Mickey Rourke's performance is part impersonation and part "Method" - it is a kind of woozy acting turn that challenges the audience to decide if we are watching a comedy or a tragedy. In it's own way, Rourke's work here is brilliant but seems intentionally off-key. It was also very shocking to see Rourke look like he did in this film at that time. This wasn't the scruffy erotic dare sort of work audiences were used to.
Faye Dunaway is truly brilliant. Her work in this film was tragically ignored. This is one of the few times I've seen Dunaway play against type and in opposition to her movie star persona. This is pre-plastic surgery Dunaway and an actor trying to escape the camp fever she created as Joan Crawford. While Cher was great in "Moonstruck" it still seems unfair that Dunaway's work failed to receive the praise it deserved.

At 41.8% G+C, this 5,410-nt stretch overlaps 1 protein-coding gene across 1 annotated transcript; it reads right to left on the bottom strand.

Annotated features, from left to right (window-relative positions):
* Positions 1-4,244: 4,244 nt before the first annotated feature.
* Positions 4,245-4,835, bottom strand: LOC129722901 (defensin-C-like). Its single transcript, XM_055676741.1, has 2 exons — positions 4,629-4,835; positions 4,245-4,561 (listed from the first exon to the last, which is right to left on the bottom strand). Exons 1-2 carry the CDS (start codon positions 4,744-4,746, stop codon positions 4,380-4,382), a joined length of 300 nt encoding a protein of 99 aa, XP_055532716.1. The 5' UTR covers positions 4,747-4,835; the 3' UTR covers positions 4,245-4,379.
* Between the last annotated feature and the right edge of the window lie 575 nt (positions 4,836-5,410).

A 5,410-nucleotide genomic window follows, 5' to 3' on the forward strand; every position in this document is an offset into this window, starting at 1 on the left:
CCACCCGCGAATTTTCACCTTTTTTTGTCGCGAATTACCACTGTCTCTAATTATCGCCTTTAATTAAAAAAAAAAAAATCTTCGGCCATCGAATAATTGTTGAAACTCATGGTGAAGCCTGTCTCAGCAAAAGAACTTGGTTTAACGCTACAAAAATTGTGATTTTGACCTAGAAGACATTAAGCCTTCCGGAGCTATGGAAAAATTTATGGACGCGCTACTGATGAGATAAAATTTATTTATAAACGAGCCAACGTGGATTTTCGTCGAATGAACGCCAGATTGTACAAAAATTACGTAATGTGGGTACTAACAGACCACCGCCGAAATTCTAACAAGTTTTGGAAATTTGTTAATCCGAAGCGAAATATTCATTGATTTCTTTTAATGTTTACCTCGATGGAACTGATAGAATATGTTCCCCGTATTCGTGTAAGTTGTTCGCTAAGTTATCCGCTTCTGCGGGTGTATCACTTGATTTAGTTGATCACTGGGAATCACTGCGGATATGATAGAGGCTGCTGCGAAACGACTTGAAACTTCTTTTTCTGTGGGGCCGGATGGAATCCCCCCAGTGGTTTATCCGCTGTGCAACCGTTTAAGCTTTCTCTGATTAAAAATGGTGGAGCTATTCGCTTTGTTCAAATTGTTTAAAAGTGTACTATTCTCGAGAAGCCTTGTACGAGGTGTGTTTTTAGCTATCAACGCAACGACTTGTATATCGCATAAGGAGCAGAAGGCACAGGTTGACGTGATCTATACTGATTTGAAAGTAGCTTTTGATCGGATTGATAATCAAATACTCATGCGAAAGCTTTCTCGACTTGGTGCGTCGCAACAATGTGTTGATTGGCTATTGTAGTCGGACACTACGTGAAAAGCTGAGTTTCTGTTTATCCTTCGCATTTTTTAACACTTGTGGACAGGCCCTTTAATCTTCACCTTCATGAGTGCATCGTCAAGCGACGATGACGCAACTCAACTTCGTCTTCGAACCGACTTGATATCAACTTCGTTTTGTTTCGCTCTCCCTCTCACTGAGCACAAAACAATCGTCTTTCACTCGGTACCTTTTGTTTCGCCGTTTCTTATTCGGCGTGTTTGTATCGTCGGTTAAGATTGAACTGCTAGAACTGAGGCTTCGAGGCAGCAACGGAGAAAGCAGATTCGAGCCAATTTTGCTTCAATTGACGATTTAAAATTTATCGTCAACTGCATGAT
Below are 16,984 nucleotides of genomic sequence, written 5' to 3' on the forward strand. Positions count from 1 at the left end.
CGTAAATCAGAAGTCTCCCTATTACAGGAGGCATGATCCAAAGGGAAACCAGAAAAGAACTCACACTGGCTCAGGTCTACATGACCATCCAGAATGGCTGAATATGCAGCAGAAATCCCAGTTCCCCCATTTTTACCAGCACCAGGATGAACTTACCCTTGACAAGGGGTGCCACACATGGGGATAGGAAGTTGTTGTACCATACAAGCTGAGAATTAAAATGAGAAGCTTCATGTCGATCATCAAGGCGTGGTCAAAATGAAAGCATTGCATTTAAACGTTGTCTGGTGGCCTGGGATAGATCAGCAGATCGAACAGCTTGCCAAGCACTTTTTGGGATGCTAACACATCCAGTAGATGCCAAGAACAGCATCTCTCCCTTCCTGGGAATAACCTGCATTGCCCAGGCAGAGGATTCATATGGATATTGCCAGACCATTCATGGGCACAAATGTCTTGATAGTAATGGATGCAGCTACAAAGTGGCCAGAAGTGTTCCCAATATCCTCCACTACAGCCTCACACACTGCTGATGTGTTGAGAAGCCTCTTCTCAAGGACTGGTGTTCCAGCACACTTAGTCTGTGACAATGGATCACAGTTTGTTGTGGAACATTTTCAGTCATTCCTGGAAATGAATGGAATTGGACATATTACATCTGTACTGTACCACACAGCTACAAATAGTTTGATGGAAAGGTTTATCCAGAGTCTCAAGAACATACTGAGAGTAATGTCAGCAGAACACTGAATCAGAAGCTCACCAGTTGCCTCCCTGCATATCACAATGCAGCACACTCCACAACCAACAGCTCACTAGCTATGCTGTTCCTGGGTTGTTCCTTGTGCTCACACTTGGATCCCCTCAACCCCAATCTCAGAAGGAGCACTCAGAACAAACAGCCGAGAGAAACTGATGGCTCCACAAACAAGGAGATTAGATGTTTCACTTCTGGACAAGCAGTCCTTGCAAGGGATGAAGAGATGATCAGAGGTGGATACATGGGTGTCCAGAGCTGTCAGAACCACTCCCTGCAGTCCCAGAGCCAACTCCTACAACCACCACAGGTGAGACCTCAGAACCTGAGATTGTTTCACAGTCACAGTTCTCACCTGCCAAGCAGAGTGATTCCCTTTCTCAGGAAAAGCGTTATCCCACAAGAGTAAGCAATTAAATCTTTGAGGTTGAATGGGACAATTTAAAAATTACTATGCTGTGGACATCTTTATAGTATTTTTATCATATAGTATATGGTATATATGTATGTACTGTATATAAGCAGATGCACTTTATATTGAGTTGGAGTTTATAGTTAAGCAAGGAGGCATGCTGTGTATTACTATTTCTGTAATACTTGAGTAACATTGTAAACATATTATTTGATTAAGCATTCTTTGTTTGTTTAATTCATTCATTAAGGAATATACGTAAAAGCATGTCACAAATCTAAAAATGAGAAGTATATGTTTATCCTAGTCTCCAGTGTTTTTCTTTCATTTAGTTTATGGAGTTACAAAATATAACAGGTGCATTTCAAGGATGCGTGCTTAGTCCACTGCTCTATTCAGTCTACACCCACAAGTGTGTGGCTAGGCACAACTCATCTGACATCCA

The movie has aged incredibly well. Even at the time I first saw it I remember thinking it could have easily been set in the 1970's. It has a timeless feel.
It also captures the essence of Bukowski's personality, philosophy and legend. It was rumored that both Rourke and Dunaway detested Barbet Schroeder. This is all the more interesting as he somehow pulled them to give some of their finest acting work.